Thursday, January 31, 2019

The Story of Elijah Luke's Life

 "Nine-year-old boys usually turn ten at some point. It's the nineteen-year-olds who have difficulty turning twenty.John Boyne

Can you hear the cry seeping out from the picture above? 

I can.
John can. 
People who know the story can. 

Because it was a cry I never, ever thought I would hear. 

And even after it's promised arrival, we thought at the last minute, it was gone before we even heard it.

After ten years of marriage and doing every form of infertility treatment known to man and adopting the most precious little boy we could ever imagine, we found out we were miraculously pregnant. 

When my doctor confirmed Elijah's conception she said to me: "I'll be honest with you. I really never thought I'd have this conversation with you."

We named him Elijah (Jehovah is God) Luke (a physician in the Bible).

And then it was time for his birth. 
Everyone in the room knew this child was a miracle.
These were John's coworkers and our friends delivering this baby.
Thirty-six hours of labor.
Three hours of pushing.

My good friend Leeann on the left was there for much of the labor and the delivery. We've stayed good friends to this day!
And his heart rate was acting up. He was not happy. 

So a STAT c-section was ordered and we rushed back to the Emergency Room. 

As they pulled him from me, I remember hearing so many sounds I hadn't expected ...

And no cries. 
No baby was crying. 
I remember thinking: "Isn't the baby supposed to cry?"

I heard them say that his APGAR score was a one. (Or maybe I learned that after. I truly can't remember.) I knew that one was the lowest score you could have.

John came over and looked at me, the bottom half of his face hidden behind a mask. 

"Is he okay?" I asked. "Tell me he is okay."

And I remember the look in John's eyes. 
It was FEAR.
He wanted to say SOMETHING.
But there was NOTHING to say.
And his eyes locked with mine and fear registered ...

I started screaming. 
I was tearing at my arm restraints. 
I wanted to get off the table. 

I heard someone say: "We need to give her something." 

I heard them ask John what they should give me and he shook his head and said he couldn't make that decision. 

He had to just be a husband. And a dad. 

I couldn't see anyone. But I could hear our friend Kacey who was helping with the section. I started asking her questions as the drugs to calm me down started flowing through my veins.

I fought losing consciousness. 

I had to see if he lived.

And I realized Kacey was giving me the answers she had to give.

"They're doing their best."
"You just rest."
"He's in the best hands."

But I was fighting. And I prayed Elijah was fighting. And I remember thinking with complete clarity:

God, really? After all this? You give me a child from my womb and then you take him from me? Like this? How can I go on? How will I live?!

And then I remember our little eight-month-old Isaac at home, and I thought:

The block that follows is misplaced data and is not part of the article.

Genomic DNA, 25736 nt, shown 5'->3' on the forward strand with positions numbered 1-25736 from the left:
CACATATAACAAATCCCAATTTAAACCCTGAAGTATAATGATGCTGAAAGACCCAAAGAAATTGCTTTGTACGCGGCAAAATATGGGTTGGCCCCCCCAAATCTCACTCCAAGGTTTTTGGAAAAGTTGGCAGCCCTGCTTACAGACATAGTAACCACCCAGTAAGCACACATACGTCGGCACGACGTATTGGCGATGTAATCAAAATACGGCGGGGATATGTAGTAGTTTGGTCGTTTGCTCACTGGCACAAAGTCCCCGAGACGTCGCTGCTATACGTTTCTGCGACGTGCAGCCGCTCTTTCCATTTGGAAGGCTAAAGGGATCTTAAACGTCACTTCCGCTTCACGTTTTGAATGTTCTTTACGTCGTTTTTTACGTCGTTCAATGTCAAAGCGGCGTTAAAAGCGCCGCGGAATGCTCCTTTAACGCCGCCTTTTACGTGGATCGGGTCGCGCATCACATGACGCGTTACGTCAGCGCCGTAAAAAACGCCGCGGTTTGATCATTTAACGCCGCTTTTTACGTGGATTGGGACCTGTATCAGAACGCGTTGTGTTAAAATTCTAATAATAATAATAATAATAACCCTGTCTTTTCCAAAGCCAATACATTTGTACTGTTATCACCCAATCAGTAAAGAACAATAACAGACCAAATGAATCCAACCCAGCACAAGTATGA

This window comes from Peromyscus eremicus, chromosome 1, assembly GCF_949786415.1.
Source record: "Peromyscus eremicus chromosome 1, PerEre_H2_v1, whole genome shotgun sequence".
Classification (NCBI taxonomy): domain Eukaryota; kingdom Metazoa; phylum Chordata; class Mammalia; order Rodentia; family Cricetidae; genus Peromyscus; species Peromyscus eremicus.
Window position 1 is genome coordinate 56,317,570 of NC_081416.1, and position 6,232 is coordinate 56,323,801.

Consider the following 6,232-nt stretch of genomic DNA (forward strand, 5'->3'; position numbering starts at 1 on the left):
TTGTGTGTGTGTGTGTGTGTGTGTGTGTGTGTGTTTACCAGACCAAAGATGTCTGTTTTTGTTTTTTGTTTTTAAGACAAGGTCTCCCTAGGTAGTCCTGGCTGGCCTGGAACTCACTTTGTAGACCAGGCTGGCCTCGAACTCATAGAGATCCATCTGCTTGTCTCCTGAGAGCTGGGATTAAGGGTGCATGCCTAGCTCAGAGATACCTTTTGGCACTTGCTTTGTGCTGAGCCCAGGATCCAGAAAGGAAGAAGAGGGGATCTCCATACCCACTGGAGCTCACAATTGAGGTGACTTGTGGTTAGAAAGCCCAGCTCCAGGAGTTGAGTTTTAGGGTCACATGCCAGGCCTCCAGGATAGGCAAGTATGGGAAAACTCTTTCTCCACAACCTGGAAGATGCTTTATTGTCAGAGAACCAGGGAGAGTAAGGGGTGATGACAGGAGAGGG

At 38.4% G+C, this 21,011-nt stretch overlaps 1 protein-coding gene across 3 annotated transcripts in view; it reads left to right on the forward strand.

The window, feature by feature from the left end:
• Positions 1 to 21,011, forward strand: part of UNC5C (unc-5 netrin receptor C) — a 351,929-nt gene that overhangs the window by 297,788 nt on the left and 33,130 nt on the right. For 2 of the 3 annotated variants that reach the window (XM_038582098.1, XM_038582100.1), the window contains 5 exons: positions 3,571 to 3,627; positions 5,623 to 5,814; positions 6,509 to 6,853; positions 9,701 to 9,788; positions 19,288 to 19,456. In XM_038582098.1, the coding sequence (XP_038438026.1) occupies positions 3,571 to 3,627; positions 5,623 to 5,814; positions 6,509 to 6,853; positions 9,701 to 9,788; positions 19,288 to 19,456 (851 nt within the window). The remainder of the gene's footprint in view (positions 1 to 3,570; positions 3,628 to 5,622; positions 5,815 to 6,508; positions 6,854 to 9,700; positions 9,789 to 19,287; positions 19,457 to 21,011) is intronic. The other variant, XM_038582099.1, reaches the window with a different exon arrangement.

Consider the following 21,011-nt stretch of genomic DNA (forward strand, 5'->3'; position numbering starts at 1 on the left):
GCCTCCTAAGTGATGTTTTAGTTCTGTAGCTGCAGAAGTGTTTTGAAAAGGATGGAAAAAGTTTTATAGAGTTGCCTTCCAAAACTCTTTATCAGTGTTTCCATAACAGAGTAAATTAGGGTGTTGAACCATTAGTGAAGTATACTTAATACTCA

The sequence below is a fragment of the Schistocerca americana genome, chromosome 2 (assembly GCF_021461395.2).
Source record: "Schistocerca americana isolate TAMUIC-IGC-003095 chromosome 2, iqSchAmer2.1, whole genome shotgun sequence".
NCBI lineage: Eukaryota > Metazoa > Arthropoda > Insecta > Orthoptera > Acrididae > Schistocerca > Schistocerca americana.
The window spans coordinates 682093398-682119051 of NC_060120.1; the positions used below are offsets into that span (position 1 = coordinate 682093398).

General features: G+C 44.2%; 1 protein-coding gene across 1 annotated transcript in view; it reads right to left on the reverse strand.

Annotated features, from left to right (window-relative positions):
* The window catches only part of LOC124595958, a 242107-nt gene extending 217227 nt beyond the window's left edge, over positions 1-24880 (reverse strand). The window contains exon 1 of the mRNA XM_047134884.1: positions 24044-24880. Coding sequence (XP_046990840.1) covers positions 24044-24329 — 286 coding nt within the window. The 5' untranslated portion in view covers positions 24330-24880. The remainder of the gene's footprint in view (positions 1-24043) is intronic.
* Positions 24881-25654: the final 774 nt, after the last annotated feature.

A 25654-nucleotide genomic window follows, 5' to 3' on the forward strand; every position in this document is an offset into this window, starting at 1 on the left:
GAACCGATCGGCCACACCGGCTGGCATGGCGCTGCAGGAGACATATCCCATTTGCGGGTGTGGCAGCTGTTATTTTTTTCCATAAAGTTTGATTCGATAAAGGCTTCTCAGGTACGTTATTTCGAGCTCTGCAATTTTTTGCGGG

I will live for him.

And then. In a moment. There was a cry. And another. And another. And he was screaming. And John rushed over to me and told me that he was okay. That he was totally fine. He had taken a picture of him on his camera to prove it to me.

Fifteen long minutes had passed and a tube had been thrust down Elijah's throat, but they had pulled it out because he was awake and totally fine.

I looked over at Dr. Goodemote, my miracle doctor who had battled so much infertility of her own.

And this is what I saw:

Later Dr. G. would come to my room and tell me that, "Yes, I thought we might lose him on my watch." And she said she couldn't be sure about brain damage but with him inheriting John's brain, a few lost brain cells would probably be okay anyway.

I would face more battles after his birth with multiple infections and my bowels shutting down. But a week after he was born, we went home, a family of four.

And then he grew. And his big brother called him "Sidge-uh" and around two years old he asked for us to only call him Sidge. And it became his very often used nickname.

And today he turns TEN. One decade. A decade ago I went in and almost lost him but he survived and we were able to keep him and raise him.

Celebrating ten years with this passionate miracle. He loves animals and nature and his gift is truly, like his Daddy, in his BRAIN! He is so smart and so perceptive. And I have no doubt he will live his whole life in the country surrounded by nature and animals. 

I love you, Elijah Luke "Sidge"! Thanks for letting me be your Mama!


P.S. To read about the day we announced we were adopting Isaac, click here.
P.S. To read about Isaac's birth mom, click here.
P.S. To read the story of Elijah's entrance to the world click here.
P.S. To read the story of me finding out I was pregnant, click here.
P.S. To read about  

Wednesday, January 30, 2019

We Bought a Farm: What Cold Means to a Farmer

If there is one thing I dread most on our farm it is the days it goes below freezing and does not come up. Because this doesn't happen that often (5-10 days a year) we have chosen not to invest in the infrastructure to water our animals in this cold. Instead, we just bucket water to them and "get through it."

Today made me soooooo glad we no longer have pigs. Praise the Lord the piggies are gone. They were the worst of the water problem so to not have to bucket to them made things was easier. The chickens and ducks are pretty close to home right now, but, unfortunately, our sheep are about the farthest they can get from the house and our darned four-wheeler wouldn't run. (It goes in and out working frequently.)